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Saturday, July 21, 2007

Clinton Legal Opinion Favors Bush

About those documents... It seems Wapo has published a piece guaranteed to annoy every liberal Democrat out there.

The Bush administration's vow this week to block contempt charges from Congress could prove to be a successful strategy for protecting White House documents about the multiple firings of U.S. attorneys, Democratic legal scholars and legislative aides said yesterday.

The experts cautioned that complaints by Democratic lawmakers about the administration's legal stance are undercut by a Justice Department legal opinion issued during the Clinton administration. It contended, as the Bush administration did this week, that Congress has no power to force a U.S. attorney to pursue contempt charges in cases in which a president has invoked executive privilege to withhold documents or testimony.

You see, Congress can demand prosecution anytime it wants, they cannot, I repeat CANNOT compel the Justice department to actually prosecute anyone.

From The Corner:

U.S. attorneys have no power of their own. The power they exercise is executive power, which the Constitution vests entirely in the president. They are his delegates, not independent actors, and he may fire them for any reason or no reason. If he fires them for a stupid reason, that is a political blunder for which the president and his Justice Department will be politically damaged — as has certainly happened here. But it is not a crime.

Congressional Democrats have tried to investigate it as if it were a crime. They've violated constitutional separation-of-powers principles by issuing subpoenas to some of the president's top aides. The White House wisely declined to comply, and Congress's next step is to try to hold them in contempt of Congress.

Only there's a small problem. The Constitution vests Congress with no authority to prosecute. That is an executive power. Congress can say "prosecute" all it wants. It needs a U.S. attorney to do it. But the U.S. attorneys work for the president. Flexing its constitutional muscles, the executive branch is not going to prosecute any contempt urged by Congress. Checkmate. Like this whole theater from the start, the issuance of subpoenas and the chatter about contempt is political, not legal.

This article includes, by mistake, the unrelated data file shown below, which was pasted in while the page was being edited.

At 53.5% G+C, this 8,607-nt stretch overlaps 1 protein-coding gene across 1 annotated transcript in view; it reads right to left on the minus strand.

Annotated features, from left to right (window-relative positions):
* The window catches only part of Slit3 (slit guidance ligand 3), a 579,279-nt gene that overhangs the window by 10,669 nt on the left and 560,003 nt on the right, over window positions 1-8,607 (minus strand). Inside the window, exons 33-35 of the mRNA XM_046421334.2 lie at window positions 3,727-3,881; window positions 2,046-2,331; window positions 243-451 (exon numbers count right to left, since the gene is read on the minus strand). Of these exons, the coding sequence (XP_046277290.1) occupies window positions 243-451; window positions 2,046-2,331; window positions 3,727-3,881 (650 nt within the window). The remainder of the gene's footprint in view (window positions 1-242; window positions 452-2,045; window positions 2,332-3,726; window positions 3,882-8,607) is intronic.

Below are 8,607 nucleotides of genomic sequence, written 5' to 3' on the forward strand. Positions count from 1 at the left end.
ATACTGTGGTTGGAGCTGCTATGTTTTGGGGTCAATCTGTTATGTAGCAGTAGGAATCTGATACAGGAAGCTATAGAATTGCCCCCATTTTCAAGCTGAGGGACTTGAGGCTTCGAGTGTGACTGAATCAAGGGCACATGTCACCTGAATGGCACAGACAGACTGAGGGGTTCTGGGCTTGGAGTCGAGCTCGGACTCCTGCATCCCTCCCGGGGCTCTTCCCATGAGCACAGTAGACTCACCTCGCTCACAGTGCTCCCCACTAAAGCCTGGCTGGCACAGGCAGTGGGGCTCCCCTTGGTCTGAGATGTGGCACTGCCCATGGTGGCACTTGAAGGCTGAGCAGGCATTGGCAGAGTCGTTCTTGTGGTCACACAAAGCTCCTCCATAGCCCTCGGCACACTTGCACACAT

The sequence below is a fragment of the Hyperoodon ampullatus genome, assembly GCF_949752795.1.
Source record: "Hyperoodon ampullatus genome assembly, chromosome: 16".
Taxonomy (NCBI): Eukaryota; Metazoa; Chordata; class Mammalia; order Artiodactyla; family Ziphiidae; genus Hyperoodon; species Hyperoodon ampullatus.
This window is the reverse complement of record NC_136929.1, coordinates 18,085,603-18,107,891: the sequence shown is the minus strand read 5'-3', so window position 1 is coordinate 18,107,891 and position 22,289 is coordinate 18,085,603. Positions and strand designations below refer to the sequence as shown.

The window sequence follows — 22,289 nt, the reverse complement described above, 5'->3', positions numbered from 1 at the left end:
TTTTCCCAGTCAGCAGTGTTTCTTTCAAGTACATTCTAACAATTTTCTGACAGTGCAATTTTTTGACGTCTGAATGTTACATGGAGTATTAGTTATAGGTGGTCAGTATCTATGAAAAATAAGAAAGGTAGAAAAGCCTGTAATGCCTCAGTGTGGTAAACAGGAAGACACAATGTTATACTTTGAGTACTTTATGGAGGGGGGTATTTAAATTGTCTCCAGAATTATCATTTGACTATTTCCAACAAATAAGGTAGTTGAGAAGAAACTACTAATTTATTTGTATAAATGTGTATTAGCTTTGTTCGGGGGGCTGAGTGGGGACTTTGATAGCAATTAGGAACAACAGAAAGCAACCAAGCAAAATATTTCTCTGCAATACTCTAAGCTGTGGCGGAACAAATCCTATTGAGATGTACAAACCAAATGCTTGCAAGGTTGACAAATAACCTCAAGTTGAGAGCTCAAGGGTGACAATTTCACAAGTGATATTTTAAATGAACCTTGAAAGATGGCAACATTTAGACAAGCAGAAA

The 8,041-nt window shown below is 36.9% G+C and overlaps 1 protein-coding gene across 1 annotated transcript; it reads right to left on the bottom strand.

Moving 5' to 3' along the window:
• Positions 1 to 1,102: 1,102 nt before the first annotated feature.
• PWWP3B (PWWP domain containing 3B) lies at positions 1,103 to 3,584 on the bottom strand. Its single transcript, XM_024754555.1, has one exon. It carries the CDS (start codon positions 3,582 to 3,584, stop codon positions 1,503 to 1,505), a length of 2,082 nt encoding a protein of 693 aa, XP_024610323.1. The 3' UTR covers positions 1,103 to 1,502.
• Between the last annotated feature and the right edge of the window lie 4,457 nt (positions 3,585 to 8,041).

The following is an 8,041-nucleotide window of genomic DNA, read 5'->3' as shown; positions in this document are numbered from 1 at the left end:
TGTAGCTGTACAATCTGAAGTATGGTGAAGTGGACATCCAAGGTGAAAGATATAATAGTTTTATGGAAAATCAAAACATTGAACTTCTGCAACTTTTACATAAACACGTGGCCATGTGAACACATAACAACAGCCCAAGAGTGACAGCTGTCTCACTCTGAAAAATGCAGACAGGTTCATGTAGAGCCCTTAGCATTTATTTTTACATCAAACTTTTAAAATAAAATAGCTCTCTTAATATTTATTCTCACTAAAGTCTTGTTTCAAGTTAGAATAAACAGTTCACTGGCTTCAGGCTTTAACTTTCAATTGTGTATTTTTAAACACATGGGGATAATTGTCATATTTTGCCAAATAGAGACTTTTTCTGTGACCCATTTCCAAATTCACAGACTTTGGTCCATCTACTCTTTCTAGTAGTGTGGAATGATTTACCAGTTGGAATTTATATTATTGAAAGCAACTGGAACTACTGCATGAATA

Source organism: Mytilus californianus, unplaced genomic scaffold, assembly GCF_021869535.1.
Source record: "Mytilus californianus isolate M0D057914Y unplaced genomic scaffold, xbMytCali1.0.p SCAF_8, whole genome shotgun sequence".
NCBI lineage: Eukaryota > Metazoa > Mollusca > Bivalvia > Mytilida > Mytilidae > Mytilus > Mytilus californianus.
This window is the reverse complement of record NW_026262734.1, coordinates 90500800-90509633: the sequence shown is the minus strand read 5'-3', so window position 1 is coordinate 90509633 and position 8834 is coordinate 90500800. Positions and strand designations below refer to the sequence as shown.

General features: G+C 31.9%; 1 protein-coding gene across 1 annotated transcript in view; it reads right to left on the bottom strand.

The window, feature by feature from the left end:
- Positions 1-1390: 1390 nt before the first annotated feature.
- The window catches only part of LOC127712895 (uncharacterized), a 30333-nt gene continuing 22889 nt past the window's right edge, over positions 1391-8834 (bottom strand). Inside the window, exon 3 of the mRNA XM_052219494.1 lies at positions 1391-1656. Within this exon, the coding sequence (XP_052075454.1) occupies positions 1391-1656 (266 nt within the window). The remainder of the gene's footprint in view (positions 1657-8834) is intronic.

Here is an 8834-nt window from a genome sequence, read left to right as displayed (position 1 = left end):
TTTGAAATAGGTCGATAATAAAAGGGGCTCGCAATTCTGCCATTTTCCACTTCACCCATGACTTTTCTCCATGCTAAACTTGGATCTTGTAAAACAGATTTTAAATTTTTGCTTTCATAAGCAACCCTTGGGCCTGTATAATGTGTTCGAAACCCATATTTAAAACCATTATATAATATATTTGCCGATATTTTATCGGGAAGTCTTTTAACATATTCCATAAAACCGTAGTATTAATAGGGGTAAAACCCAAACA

Once again the Democrats overplayed their hand, with every liberal blog jumping on the bandwagon, a bandwagon that was headed to nowhere.

Just another case of dogs chasing their tails round and round in circles.

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More from Wapo which supports The Corner's conclusions:

But administration officials and other legal scholars, including some Democrats, noted that Justice Department lawyers in the Clinton administration made a similar argument during a controversy with Congress over the nomination of a federal judge.

Walter E. Dellinger III, who headed the Office of Legal Counsel at the Justice Department then, wrote in a 1995 legal opinion that "the criminal contempt of Congress statute does not apply to the President or presidential subordinates who assert executive privilege."

That conclusion echoed a broader legal opinion issued 11 years earlier by then-Assistant Attorney General Theodore B. Olson, who headed the OLC during the first term of the Reagan administration.

Dellinger and several other legal experts from the Clinton era said yesterday that the Bush administration is fundamentally correct in its assertion that lawmakers cannot force the Justice Department to pursue a course that undermines a president's prerogative, including his power to protect information through executive privilege.

"Congress can determine what's unlawful but not determine who should be prosecuted," said Dellinger, who is now a Duke University law professor. "It's an important part of the separation of powers. . . . The real issue in this case is whether the claims of executive privilege are valid," a matter that he said would have to be adjudicated on its merits in the courts.

Christopher H. Schroeder, a Duke University law professor who was OLC deputy chief from 1994 to 1997, said that the administration's stance "as a legal matter may leave the Democrats without an effective remedy." He described the administration's legal argument as "a little over the line, but it's not that far out there."


On to the next witch hunt? Any doubt that there will be one?

Not to me.

Both Democratically controlled houses have already proven, in six short months, that they would prefer to waste their time on issues that will get them nowhere, rather than actually do the job they were elected to do, which is legislate.

They wonder why their approval rating is down to 14% and dropping?

I don't.

Keep up with reactions over at memeorandum.